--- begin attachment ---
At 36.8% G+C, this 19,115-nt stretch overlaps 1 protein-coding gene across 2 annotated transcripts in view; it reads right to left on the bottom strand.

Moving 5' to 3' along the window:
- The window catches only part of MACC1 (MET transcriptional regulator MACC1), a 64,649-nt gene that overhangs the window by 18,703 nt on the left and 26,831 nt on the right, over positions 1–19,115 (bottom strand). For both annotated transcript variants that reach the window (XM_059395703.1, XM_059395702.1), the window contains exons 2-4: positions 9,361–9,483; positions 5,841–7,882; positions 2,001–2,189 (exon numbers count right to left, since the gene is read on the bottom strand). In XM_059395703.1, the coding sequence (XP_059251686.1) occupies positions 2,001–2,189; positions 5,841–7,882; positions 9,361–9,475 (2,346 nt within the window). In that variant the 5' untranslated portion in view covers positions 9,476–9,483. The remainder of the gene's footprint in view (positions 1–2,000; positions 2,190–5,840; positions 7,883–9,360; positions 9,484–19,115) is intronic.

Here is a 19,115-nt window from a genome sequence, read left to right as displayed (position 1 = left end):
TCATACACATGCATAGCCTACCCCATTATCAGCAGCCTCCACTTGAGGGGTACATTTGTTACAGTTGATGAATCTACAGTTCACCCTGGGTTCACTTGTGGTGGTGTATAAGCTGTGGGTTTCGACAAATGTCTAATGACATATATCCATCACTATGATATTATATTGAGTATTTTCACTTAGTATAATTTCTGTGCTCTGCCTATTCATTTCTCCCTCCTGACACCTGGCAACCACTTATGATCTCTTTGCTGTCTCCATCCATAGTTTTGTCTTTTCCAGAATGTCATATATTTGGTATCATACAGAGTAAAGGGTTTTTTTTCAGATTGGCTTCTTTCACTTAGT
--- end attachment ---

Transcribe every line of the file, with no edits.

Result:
At 36.8% G+C, this 19,115-nt stretch overlaps 1 protein-coding gene across 2 annotated transcripts in view; it reads right to left on the bottom strand.

Moving 5' to 3' along the window:
- The window catches only part of MACC1 (MET transcriptional regulator MACC1), a 64,649-nt gene that overhangs the window by 18,703 nt on the left and 26,831 nt on the right, over positions 1–19,115 (bottom strand). For both annotated transcript variants that reach the window (XM_059395703.1, XM_059395702.1), the window contains exons 2-4: positions 9,361–9,483; positions 5,841–7,882; positions 2,001–2,189 (exon numbers count right to left, since the gene is read on the bottom strand). In XM_059395703.1, the coding sequence (XP_059251686.1) occupies positions 2,001–2,189; positions 5,841–7,882; positions 9,361–9,475 (2,346 nt within the window). In that variant the 5' untranslated portion in view covers positions 9,476–9,483. The remainder of the gene's footprint in view (positions 1–2,000; positions 2,190–5,840; positions 7,883–9,360; positions 9,484–19,115) is intronic.

Here is a 19,115-nt window from a genome sequence, read left to right as displayed (position 1 = left end):
TCATACACATGCATAGCCTACCCCATTATCAGCAGCCTCCACTTGAGGGGTACATTTGTTACAGTTGATGAATCTACAGTTCACCCTGGGTTCACTTGTGGTGGTGTATAAGCTGTGGGTTTCGACAAATGTCTAATGACATATATCCATCACTATGATATTATATTGAGTATTTTCACTTAGTATAATTTCTGTGCTCTGCCTATTCATTTCTCCCTCCTGACACCTGGCAACCACTTATGATCTCTTTGCTGTCTCCATCCATAGTTTTGTCTTTTCCAGAATGTCATATATTTGGTATCATACAGAGTAAAGGGTTTTTTTTCAGATTGGCTTCTTTCACTTAGT